Sally Morgenthaler has been active in worship ministry for many years. Founder of Worship Evangelism Concepts, she functions as on-site worship consultant for Denver Seminary and Pathways Church--an urban Denver congregation committed to reaching the unchurched under 35. Her book Worship Evangelism: Inviting Unbelievers into the Presence of God was reviewed in RW 39.
Articles by this author:
FROM SOUTHERN CALIFORNIA
At Biola University, a fifty-minute chapel is offered every day, Monday through Friday, but is required three times a week (M, W, F). Students have also initiated their own, student-led, worship services (mostly praise) on Wednesday and Sunday evenings. Two to three hundred students attend these guitar-based events.
Here are some changes I've witnessed in the last five years:
After a big youth rally that's been hyped with pyrotechnics and a full band that practiced for weeks, how do you get students back into authentic worship without the aid of those externals—and keep their praise more than roller-coaster emotionalism?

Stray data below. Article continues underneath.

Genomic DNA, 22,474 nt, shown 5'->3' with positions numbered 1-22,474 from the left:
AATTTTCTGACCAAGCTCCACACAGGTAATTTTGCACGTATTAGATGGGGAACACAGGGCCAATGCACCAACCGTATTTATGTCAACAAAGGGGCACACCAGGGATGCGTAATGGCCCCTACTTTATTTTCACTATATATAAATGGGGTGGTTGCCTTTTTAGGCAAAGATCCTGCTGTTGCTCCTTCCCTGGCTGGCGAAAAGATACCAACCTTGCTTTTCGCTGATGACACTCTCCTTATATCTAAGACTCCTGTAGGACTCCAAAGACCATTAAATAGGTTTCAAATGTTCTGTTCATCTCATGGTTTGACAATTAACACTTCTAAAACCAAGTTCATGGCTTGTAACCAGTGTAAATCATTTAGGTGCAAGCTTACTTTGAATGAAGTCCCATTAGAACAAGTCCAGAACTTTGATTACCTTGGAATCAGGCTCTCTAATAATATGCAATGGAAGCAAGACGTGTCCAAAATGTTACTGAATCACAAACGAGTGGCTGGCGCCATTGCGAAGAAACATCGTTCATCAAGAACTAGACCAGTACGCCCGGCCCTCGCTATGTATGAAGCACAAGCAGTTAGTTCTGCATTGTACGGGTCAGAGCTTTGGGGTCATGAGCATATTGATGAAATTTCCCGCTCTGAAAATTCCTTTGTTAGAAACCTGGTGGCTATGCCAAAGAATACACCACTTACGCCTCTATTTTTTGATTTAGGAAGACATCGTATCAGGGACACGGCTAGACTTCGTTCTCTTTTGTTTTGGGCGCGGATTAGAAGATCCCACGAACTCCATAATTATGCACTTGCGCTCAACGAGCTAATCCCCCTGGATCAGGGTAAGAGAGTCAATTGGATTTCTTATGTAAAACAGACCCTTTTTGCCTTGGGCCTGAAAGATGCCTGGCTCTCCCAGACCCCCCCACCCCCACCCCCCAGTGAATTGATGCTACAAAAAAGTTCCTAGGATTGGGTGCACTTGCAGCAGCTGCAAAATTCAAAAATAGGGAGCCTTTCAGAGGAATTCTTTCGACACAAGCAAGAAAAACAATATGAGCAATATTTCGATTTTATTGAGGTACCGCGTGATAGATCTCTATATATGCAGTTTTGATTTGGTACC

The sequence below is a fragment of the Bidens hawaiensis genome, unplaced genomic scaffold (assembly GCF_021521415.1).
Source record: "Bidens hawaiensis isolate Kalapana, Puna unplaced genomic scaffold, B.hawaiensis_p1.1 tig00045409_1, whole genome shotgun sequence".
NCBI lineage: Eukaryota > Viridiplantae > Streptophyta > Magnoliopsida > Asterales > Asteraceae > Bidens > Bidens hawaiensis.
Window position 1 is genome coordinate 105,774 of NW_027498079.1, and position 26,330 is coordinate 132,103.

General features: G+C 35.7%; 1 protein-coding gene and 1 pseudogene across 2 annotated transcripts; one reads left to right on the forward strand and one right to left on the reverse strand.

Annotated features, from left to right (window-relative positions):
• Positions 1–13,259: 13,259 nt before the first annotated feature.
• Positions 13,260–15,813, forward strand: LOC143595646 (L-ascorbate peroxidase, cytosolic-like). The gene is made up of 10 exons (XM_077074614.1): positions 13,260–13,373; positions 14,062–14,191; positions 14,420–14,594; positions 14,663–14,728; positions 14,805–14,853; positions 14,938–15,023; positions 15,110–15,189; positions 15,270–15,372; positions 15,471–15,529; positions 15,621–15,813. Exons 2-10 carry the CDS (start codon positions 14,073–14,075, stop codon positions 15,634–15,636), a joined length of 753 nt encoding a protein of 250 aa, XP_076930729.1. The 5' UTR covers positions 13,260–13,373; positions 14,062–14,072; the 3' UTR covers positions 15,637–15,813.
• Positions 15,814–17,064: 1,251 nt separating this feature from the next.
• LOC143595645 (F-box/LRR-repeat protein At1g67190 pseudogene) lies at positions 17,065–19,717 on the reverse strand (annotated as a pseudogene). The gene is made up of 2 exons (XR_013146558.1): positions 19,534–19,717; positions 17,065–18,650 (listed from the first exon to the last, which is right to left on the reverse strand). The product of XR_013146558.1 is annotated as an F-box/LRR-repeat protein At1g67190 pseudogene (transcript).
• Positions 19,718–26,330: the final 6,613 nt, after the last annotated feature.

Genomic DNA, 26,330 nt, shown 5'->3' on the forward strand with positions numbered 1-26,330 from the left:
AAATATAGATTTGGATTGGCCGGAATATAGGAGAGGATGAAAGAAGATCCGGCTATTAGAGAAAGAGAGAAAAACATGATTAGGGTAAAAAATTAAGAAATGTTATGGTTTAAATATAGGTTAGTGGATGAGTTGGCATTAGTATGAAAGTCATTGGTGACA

When congregations think about changing their worship service(s), they usually start by asking two questions: "What are we going to change?" and "How are we going to change it?" Those are fair and logical questions. Yet, because of their focus on the future, they do not represent the healthiest beginning point. As strange as it may sound, the first principle of healthy worship change is to begin with the past. We need to ask, "What aren't we going to change?" In other words, what don'twe want to give up?